300 Years of Freemasons – in the State Hall of the Austrian National Library
A special anniversary exhibition
Probably all of us have a bit of a penchant for mysticism and conspiracy theories, more or less. The Freemasons have always been secretive, and outsiders have had little to no insight into the world of the brotherhood that is so shrouded in secrecy. The exhibition “300 Years of Freemasons” in the State Hall of the Austrian National Library offers an opportunity, through January 7, 2018, to look a bit behind the scenes of the Freemasons.
The True Secret
The exhibition’s subtitle promises to solve a number of mysteries and disclose secrets. I should tell you straightaway that I didn’t get this impression personally; maybe my expectations were set too high due to the title.
In fact, the exhibition presents the history of modern Freemasonry as of the founding of the “Great Lodge of England” in the year 1717, its spreading throughout Europe and especially Austria, the organization’s core ideas and its external perception and impact during the various epochs until today.
More than 150 unique objects on exhibit from domestic and international collections underscore and illustrate the scope of the secretive group. Also most impressive is the list of prominent international and Austrian members, among them Franz Stephan von Lothringen and Joseph Haydn, Wolfgang Amadeus Mozart and George Washington, Carl Millöcker and Winston Churchill, Fritz Grünbaum and Marc Chagall, Josephine Baker and Charles Lindbergh, Fritz Muliar and many others from the beginnings of Austrian Freemasonry to the present day.
Freemasonry is presented and explained at several stations, beginning with its virtues such as reliability, charity and fairness, to the guiding principles of the Enlightenment – freedom, equality, fraternity – all the way to its ethical values. Its emergence in England is further illuminated, as is its spreading throughout Europe and into Austria.
The 1780s witnessed its first blossoming in Austria, with members from the arts, culture, sciences and research. Mozart was thereby admitted to the brotherhood in 1784 – Haydn followed the enthusiastic Mozart. The opera The Magic Flute reflects the spirit of Freemasonry in several of its scenes.
Another station in the exhibition is dedicated to the activities of the lodges in secret after the outbreak of the French Revolution in 1789 and the ban on Freemasonry in 1795. The symbols, rituals and admission rites are of course also shown and explained, while another point involves the various ranks of the lodge brothers and their relationships to women – here, tradition and equal rights are contrasted starkly with one another.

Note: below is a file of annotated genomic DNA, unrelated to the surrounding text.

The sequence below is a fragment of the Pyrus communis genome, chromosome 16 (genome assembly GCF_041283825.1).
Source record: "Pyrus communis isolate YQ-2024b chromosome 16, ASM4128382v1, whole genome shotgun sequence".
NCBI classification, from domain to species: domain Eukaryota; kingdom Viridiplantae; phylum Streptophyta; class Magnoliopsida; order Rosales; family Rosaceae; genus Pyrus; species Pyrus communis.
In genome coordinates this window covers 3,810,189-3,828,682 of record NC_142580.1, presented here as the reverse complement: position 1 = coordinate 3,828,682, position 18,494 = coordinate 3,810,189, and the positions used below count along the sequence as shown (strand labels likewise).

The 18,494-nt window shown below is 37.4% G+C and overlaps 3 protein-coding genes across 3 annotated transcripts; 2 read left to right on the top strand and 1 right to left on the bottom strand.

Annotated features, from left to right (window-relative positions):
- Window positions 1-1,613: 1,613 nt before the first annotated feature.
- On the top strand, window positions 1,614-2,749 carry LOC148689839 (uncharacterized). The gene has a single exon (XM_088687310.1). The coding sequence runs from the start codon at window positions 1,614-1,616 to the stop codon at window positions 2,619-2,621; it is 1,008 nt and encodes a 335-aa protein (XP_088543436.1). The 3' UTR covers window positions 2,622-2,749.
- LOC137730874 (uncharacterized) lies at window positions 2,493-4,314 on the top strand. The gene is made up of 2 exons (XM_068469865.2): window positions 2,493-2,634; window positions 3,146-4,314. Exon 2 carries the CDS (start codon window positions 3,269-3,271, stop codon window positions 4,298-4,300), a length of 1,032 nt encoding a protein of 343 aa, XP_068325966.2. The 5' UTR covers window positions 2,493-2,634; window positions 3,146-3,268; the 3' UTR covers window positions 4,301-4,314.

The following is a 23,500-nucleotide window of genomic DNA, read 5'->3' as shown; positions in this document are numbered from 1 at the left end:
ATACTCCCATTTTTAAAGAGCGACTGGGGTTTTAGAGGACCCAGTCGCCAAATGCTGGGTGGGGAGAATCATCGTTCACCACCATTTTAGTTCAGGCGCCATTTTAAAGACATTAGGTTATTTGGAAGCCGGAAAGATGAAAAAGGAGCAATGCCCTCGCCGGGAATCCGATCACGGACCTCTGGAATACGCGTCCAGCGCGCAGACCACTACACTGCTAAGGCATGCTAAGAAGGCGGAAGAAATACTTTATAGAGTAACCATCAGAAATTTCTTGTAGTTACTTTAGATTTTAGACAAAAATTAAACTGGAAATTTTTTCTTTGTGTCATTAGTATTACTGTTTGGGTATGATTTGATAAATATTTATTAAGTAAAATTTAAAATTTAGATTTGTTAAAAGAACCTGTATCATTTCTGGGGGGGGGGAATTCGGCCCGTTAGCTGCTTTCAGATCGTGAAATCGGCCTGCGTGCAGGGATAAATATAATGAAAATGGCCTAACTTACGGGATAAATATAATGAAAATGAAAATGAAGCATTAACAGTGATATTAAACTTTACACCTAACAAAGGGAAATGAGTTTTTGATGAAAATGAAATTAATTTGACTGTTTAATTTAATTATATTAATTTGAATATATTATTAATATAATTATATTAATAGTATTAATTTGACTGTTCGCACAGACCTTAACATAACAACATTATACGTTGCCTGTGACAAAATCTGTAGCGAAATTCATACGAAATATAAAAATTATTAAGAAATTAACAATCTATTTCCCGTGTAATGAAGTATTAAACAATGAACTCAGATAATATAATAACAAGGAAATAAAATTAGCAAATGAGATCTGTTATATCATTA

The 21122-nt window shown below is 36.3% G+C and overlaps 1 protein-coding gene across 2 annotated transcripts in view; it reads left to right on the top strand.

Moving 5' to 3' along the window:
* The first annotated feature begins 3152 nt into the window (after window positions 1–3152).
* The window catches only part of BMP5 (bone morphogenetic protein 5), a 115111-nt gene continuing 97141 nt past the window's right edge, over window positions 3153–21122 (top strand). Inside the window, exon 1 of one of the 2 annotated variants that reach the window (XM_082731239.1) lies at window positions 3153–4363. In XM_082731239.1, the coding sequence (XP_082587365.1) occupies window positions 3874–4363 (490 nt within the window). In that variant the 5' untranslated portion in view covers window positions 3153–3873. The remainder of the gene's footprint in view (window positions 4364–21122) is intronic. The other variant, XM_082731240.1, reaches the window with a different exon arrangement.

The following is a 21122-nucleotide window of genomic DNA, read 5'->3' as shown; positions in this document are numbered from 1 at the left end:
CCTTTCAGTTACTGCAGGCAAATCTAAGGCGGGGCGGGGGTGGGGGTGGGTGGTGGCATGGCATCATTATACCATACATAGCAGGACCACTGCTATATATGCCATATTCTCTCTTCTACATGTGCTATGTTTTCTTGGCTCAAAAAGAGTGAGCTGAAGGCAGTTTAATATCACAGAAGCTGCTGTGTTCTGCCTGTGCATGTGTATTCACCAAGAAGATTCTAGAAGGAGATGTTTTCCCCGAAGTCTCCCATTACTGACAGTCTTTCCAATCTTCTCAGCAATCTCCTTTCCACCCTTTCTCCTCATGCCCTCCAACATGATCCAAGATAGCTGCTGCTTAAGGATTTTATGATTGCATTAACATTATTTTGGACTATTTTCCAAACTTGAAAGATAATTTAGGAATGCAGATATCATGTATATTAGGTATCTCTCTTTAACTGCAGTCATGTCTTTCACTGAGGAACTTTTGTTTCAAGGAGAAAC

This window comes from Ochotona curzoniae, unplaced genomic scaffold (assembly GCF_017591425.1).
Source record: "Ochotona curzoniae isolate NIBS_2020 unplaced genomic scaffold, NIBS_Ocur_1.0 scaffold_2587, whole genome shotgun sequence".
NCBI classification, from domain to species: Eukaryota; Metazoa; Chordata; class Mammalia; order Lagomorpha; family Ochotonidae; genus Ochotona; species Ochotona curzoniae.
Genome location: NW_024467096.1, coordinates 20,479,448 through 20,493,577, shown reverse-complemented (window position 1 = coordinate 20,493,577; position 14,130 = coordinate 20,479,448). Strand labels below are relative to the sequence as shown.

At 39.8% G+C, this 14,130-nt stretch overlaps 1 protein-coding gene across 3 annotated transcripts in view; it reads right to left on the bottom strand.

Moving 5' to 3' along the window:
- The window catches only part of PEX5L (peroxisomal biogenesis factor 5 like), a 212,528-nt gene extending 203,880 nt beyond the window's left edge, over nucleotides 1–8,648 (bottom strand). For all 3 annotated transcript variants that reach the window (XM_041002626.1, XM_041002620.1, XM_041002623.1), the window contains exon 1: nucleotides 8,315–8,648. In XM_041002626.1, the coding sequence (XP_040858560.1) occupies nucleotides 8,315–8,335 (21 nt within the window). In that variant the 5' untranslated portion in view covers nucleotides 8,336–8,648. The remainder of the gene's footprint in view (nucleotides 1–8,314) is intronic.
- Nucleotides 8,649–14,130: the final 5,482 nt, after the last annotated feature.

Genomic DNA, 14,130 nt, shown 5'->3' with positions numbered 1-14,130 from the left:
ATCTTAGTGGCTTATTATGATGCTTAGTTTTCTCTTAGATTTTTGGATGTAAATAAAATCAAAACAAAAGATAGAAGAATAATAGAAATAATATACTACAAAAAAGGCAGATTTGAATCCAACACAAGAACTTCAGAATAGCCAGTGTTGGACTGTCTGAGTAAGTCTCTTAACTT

The emergence of the Grenzlogen (border lodges) around 1848 and the pacifists before and during the First World War are topics in the exhibition, as is the great Aufbruch (interwar) era between the World Wars. Numerous representatives of “Red Vienna” were members of the brotherhood at the time and carried their ideas into society. The ensuing era of National Socialism was marked by hatred, prohibition and persecution for the Freemasons; Jewish members and opponents of the Nazi regime were especially affected.
In the post-war era, Freemasonry underwent another blossoming – as an antithesis, so to speak, to the society that continued to be marked by war, the Cold War and the strong Catholicism of the time. Artists, writers, journalists and actors in particular were admitted to the brotherhood, where they could meet one another independently of party ideologies and continue to develop themselves.
The special relationship of the Freemasons to the notion of the era and the brotherhood’s special commemorative culture form the conclusion to the exhibition.
My conclusion: A great, informative exhibition – with beautiful showpieces and impressive information – that is definitively worth a visit (the State Hall plays its role as well). The “true secret” is not disclosed – and maybe it’s better that way. The allure of the hidden and the unknown are thus preserved, and thereby the special interest in the Freemasons as well. Maybe the “secret” exists, based on the symbols and rituals that have been mystified over 300 years, only in our minds and imaginations…
300 Years of Freemasons
The True Secret
from June 23, 2017 – January 7, 2018
in the State Hall of the Austrian National Library
1010 Vienna, Josefsplatz 1
Tuesday – Sunday 10:00 AM – 6:00 PM, Thursdays until 9:00 PM
Open daily in August and September 2017.
€ 7.00 per adult
Children and youth under 19 years of age – free admission.
Tours in German – every Thursday at 6:00 PM: surcharge of € 4.00 per person
Children’s tours in German at special times – see homepage.
A beautiful book to accompany the exhibition has also been published; it is available for purchase at the ticket office of the State Hall for € 29.90.
Data and image sources: © Austrian National Library – with gratitude for their kind assistance.